Wounded but undeterred, Afghan blast survivors return to polling stations

'I feel responsible for my country's future'

An Afghan woman arrives at a polling station to cast her vote during parliamentary elections in Kabul, Afghanistan, October 20, 2018. REUTERS/Mohammad Ismail
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Shkula Zadran was at her local polling station in Kabul when a loud blast sent voters rushing for cover amidst panicked screams.

This was the latest in a string of attacks on Afghan civilians casting their votes on Saturday.

Despite threats by the Taliban and ISIS, an encouraging number of voters made it to the polling stations. Some made several attempts to reach their polling centers, amidst gunfire and explosions, at great personal risk.

"The situation got really bad and people panicked. Everyone was screaming and running, and I decided to go home then, without having voted," twenty-five-year old Ms Zadran told The National.

But she refused to be deterred by the violence she experienced earlier that day.

Armed with courage the young political activist waited until evening and set out for the second time to cast her vote in the country's parliamentary elections.

Fearing for her life, Ms Zadran's family discouraged her from going.

“I feel responsible for my country's future,” she said. “So many people voted in insecure provinces, so why not me?” she asked, adding that the sacrifice of those who died in the service of Afghanistan inspired her to go back and vote.


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Ms Zadran’s sentiment was echoed across the country and among the victims of Saturday's violence.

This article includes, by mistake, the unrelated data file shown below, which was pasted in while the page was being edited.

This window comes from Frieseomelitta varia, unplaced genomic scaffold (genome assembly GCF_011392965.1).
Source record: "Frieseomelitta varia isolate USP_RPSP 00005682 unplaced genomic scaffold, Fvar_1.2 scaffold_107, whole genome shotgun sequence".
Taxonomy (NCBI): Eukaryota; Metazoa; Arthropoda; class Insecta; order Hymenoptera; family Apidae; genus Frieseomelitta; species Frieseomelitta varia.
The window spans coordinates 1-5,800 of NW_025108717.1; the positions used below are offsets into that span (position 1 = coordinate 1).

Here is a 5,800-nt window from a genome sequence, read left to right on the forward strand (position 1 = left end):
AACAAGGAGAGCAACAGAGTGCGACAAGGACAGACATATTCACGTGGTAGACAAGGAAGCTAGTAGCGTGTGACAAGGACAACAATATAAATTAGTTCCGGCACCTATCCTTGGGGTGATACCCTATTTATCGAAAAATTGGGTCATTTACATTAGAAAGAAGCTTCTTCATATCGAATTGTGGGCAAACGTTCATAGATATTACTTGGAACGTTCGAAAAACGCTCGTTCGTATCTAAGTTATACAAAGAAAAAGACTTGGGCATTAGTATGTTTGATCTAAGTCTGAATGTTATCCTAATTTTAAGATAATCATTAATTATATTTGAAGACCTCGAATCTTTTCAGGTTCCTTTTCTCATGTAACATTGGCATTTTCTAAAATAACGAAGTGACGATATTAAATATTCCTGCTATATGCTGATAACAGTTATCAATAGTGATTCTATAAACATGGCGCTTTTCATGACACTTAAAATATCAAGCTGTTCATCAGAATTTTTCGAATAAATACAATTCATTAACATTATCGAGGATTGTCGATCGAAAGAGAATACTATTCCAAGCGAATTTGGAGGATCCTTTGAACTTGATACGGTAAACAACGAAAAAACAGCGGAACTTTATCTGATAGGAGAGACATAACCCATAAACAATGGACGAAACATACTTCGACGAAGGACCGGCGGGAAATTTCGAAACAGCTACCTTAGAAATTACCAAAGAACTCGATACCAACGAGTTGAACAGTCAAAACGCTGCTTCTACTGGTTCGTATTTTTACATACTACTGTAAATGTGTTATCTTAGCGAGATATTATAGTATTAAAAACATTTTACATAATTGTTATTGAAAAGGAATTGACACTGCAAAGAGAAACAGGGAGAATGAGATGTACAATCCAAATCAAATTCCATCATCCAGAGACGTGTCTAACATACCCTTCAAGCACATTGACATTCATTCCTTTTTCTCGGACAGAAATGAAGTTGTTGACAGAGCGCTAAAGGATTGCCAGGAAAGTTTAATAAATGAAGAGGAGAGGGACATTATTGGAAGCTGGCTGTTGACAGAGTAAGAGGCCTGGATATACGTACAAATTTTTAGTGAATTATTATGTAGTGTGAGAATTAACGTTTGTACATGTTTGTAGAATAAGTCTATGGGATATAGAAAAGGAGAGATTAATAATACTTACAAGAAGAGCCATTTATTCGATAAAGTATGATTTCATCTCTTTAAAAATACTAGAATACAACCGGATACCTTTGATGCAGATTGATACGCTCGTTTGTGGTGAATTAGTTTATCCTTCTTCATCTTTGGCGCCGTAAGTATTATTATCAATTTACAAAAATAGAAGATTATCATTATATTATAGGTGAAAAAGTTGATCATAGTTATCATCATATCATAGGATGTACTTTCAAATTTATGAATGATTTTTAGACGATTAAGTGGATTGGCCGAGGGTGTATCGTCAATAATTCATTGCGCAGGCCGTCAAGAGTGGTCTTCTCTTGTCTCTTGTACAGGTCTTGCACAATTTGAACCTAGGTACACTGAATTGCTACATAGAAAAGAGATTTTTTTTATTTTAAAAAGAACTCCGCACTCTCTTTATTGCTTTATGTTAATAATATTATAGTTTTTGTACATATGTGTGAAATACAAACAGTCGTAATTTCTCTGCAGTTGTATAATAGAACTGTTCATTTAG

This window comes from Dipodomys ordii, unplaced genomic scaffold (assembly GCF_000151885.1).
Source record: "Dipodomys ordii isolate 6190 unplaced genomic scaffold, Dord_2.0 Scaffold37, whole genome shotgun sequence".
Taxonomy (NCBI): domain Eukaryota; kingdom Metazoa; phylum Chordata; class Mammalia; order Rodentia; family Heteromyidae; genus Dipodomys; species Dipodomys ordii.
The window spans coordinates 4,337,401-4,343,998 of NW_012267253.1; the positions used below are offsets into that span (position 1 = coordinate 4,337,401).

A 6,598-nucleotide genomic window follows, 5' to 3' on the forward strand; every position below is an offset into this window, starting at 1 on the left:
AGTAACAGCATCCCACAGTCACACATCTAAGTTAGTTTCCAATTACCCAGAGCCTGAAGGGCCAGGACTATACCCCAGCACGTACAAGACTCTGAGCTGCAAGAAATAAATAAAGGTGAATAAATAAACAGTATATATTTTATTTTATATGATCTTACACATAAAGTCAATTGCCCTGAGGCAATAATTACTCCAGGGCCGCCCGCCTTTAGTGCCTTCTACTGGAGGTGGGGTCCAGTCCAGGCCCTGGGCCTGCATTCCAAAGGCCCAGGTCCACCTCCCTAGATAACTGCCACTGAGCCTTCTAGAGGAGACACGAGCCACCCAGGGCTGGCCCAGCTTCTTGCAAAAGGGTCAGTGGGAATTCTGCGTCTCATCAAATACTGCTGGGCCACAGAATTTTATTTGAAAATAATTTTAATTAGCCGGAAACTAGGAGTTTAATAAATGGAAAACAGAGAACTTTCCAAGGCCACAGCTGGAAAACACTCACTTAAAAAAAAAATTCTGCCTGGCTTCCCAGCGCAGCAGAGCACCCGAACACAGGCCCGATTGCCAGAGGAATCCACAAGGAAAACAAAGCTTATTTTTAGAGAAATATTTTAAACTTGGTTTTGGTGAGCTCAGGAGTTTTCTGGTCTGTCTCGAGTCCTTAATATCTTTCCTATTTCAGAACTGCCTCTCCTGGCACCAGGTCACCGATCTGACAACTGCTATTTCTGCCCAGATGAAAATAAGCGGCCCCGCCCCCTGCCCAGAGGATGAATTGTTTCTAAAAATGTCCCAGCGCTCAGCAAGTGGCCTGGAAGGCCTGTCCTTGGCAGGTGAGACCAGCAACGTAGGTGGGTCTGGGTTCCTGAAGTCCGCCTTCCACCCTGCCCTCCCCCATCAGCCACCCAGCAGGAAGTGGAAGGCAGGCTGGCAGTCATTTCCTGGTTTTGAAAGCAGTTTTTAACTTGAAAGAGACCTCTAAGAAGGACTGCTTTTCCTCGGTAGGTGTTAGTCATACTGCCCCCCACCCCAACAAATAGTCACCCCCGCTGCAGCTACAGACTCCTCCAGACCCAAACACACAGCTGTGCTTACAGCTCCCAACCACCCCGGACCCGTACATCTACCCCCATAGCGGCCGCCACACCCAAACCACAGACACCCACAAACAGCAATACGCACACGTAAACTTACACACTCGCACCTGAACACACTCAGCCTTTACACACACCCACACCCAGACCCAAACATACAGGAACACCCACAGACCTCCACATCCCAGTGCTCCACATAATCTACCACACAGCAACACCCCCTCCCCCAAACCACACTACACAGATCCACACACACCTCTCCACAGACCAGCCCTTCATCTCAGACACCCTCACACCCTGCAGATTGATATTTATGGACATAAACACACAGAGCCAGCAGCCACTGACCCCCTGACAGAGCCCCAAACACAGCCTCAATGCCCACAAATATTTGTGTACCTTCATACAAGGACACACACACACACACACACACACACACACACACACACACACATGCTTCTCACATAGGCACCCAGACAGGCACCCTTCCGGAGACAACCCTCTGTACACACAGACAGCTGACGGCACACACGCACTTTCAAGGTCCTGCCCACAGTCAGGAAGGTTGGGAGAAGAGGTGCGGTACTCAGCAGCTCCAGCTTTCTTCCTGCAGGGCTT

Amir Mohammed, a 20-year-old ice-cream shop owner in the eastern province of Nangarhar was injured in an attack on Saturday morning in Kama district.

“I was at the gate of the centre waiting to enter when the explosion happened. The bomb was placed just outside,” Mr Mohammed recalled. He suffered injuries on his leg and torso and had to be rushed to the hospital.

Hours later, bandaged and recovering, he returned to the polling station with his family.

"We are definitely voting for the sake of prosperity of my country," he told The National, adding he felt anger towards the Taliban.

Fareed Ahmad Ranjbar in the northern Baghlan province also took to the stations in an act of defiance against the Taliban, who remain opposed to the vote, despite their ongoing negotiations with the US administration. “I am standing against them [Taliban] using my rights to respond to [their boycott],” he said.

Voters line up in Herat and Ghor province where the Taliban are fighting with the Afghan security forces on Baghlan-Mazar highway since early morning. Shafi Amini / The National

Mr Ranjbar lost his nephew in clashes on Saturday morning between Afghan security forces and the Taliban.

He attended the funeral before returning to the polling station to cast his vote. In a Facebook post, that has since gone viral, he wrote, “I made a promise to the country, and I am committed to the future of this country.”

He told The National that despite the personal tragedy he experienced today, he is optimistic. “My people want to move forward and I am using my vote to bring the younger, educated generation to power in Afghanistan,” he said.